Sep 10 2013, 11:45am

Post #33 of 48 (1070 views)
3D has a lot to answer for [In reply to] Can't Post

3D is definitely the main reason there are no miniatures or 'Bigatures' used on The Hobbit. Like with other forced perspective shots, they can't be achieved when shooting in 3D because the illusion is broken.

Shooting in 4K digital has nothing to do with it because film itself has a higher resolution than that and the LOTR trilogy has already been screened at both 2K and 4K in cinemas worldwide. The amount of detail put into the models by WETA workshop was astounding and extremely effective, even in high resolution.

Grey Havens

Sep 10 2013, 12:20pm

Post #34 of 48 (1070 views)
60 years [In reply to] Can't Post

...is I agree not a long time. But in the filmverse these 60 years make a big difference. In the filmverse, Sauron is not known to be back. Greenwood the Great is just now turning into Mirkwood. The Ring has not been found.

If the filmmakers wanted to make Rivendell a more sober color more like it was in LotR I don't doubt they could have approximated it in some way. I'm not an expert, but I don't believe digital color grading only works in one direction (making things brighter). In LotR, for example, they made the Moria sequences mostly devoid of color, and that was using post-filming computer technology that could equally be applied to AUJ (and surely was, to achieve e. g. he green to which you object - the Shire exteriorss were a lot of them shot on location). A log way of saying - for better or worse I think the colors in the film were a deliberate artistic choice.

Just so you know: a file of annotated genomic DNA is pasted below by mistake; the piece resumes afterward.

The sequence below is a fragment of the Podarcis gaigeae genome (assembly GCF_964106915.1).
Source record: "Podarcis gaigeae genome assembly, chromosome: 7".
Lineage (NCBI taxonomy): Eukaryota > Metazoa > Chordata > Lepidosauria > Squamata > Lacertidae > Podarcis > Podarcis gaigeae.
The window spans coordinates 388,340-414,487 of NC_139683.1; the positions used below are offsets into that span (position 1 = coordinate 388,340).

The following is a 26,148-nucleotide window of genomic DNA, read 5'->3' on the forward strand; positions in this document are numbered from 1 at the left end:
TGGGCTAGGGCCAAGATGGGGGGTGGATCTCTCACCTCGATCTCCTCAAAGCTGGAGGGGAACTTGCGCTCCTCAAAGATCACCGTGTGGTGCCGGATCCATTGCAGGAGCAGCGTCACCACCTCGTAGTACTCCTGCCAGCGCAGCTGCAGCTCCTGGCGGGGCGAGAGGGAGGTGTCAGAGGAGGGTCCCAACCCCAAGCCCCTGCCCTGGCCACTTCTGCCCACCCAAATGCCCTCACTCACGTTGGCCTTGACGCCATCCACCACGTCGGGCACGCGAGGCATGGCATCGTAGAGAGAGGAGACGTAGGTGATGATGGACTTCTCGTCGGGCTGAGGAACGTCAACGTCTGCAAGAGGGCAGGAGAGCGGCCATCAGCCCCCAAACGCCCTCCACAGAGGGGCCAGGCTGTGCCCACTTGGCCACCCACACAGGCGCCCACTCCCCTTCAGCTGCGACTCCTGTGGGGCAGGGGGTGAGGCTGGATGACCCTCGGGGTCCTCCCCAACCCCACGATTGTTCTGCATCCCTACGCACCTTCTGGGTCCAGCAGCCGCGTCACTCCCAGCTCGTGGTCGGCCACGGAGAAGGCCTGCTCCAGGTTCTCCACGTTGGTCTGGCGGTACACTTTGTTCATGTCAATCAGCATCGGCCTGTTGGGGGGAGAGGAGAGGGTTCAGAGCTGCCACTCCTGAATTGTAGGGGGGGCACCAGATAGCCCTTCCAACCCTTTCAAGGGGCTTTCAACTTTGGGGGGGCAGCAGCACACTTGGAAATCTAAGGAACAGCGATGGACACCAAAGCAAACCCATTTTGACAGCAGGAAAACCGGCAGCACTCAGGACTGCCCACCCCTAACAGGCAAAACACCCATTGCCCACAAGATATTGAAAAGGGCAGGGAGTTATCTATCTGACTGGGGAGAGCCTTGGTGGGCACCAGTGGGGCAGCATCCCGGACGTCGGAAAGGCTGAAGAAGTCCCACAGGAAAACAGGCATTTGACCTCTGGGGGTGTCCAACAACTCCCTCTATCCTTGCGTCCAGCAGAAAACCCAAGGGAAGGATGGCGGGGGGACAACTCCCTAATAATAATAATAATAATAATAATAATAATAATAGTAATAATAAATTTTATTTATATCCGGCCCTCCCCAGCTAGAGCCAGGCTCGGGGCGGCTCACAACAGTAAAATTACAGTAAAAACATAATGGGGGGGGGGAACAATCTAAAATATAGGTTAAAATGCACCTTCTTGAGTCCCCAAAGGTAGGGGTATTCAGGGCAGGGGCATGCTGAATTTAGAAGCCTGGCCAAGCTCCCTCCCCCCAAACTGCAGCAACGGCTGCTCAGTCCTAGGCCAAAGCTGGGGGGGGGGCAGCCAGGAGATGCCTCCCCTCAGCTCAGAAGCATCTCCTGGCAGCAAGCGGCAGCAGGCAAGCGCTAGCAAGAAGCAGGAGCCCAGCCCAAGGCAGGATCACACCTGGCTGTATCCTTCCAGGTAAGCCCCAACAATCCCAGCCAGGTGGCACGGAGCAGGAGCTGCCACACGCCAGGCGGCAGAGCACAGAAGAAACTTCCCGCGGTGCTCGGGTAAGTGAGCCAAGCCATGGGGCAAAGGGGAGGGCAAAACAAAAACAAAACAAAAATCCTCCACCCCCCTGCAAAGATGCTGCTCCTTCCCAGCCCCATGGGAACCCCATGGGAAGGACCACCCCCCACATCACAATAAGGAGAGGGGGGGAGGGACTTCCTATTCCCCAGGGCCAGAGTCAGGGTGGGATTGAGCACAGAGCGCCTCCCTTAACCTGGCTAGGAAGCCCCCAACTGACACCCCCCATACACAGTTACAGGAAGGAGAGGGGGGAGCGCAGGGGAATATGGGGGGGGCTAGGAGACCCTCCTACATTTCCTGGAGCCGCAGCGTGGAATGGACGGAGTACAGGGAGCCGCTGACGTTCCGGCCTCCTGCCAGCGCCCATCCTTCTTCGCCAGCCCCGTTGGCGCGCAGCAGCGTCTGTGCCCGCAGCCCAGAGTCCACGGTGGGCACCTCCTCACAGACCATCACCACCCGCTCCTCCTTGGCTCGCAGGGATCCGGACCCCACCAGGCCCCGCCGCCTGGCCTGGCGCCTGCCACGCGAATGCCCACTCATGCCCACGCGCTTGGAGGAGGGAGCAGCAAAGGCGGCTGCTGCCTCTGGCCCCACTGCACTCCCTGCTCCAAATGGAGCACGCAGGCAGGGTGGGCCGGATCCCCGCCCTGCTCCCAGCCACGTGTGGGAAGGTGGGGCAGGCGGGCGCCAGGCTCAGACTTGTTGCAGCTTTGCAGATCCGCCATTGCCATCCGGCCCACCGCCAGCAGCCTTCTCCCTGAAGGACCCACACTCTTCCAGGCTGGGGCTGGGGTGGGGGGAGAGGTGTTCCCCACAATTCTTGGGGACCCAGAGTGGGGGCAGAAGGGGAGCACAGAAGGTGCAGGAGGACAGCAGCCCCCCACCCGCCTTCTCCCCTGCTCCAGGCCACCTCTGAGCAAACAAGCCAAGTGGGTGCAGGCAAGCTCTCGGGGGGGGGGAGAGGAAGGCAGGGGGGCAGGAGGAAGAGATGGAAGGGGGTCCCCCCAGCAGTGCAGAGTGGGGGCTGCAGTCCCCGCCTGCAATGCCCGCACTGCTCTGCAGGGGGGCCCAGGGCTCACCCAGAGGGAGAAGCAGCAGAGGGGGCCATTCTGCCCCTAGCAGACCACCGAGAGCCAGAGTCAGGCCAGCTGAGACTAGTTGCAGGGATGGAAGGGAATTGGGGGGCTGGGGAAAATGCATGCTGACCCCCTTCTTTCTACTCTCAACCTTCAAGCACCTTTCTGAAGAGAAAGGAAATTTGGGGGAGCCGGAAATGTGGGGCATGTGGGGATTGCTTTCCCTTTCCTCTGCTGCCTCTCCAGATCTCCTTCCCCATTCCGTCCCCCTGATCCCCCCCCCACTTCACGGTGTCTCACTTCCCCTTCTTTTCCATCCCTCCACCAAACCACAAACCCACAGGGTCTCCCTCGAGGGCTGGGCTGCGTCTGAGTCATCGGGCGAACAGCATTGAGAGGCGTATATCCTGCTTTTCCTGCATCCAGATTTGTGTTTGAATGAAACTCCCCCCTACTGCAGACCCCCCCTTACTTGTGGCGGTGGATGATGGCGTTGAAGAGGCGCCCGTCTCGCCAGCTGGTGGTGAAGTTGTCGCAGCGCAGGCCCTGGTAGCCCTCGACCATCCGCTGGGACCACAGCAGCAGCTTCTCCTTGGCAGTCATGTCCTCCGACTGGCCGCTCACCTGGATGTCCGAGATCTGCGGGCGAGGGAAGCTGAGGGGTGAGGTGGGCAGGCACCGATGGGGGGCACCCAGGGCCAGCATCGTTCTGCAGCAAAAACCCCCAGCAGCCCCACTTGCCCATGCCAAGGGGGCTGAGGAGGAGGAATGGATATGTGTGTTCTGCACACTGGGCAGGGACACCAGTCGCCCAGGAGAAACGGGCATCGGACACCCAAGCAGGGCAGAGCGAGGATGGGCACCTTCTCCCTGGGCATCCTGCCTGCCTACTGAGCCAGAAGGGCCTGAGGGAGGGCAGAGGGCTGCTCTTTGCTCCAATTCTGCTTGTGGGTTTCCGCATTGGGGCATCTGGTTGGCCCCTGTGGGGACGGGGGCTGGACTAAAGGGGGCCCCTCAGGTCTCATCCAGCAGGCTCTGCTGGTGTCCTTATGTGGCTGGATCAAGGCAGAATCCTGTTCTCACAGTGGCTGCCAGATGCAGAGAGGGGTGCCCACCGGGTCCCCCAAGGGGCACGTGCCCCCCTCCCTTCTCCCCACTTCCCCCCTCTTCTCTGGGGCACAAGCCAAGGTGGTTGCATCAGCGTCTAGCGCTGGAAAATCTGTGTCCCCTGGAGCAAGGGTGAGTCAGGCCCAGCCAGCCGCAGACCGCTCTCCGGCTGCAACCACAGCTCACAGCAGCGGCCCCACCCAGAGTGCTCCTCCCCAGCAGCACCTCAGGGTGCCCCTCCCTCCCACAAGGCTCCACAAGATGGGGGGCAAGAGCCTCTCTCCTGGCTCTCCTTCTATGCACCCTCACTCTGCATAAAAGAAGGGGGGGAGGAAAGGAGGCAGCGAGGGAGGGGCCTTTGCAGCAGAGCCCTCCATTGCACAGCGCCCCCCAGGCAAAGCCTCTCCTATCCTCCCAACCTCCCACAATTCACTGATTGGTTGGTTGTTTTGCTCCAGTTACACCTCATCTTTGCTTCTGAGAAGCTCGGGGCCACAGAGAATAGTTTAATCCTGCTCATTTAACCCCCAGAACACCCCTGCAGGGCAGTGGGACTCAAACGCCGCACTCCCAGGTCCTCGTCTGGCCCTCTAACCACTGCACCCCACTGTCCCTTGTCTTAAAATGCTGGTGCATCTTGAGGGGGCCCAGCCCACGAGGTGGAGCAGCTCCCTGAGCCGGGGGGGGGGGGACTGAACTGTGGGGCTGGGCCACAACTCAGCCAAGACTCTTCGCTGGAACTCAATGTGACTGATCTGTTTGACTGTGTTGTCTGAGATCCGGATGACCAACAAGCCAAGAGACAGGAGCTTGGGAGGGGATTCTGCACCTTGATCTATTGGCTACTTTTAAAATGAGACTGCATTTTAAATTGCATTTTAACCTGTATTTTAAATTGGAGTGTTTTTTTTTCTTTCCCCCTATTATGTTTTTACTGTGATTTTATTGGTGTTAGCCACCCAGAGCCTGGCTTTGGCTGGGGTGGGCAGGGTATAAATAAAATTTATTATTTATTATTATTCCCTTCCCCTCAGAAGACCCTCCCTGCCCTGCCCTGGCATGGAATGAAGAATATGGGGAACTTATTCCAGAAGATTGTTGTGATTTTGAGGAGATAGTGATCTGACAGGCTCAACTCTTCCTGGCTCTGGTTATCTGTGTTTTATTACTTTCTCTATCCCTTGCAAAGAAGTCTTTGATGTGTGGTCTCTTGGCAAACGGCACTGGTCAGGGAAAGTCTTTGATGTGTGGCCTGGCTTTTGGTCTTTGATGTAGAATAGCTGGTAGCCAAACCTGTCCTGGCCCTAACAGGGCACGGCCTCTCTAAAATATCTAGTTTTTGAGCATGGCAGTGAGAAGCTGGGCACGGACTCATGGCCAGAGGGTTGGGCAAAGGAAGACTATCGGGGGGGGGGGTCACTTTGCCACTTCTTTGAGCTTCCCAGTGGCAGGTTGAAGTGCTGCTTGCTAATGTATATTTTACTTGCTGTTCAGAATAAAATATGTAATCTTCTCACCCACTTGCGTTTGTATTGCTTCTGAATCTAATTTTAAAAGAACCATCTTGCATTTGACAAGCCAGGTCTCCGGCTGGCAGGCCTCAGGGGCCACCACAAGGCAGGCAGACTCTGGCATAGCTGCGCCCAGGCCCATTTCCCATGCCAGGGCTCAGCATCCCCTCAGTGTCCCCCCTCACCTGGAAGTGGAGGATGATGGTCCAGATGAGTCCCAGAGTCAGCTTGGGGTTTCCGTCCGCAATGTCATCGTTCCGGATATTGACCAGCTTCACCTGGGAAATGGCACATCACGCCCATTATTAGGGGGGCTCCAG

Tol Eressea

Sep 10 2013, 12:56pm

Post #35 of 48 (1052 views)
It's interesting you mention the colour grading... [In reply to] Can't Post

since I saw this webpage yesterday about a guy who is doing his own colour grading for the FotR DVD



... the "FOTR Grading Project"... my goal here (because I really do not like
the filmmaker's flat coloring choices) is to create a great and NATURAL looking
FOTR movie that sticks to the original film material as closely as

Recently I was watching the old FOTR trailers, in wich the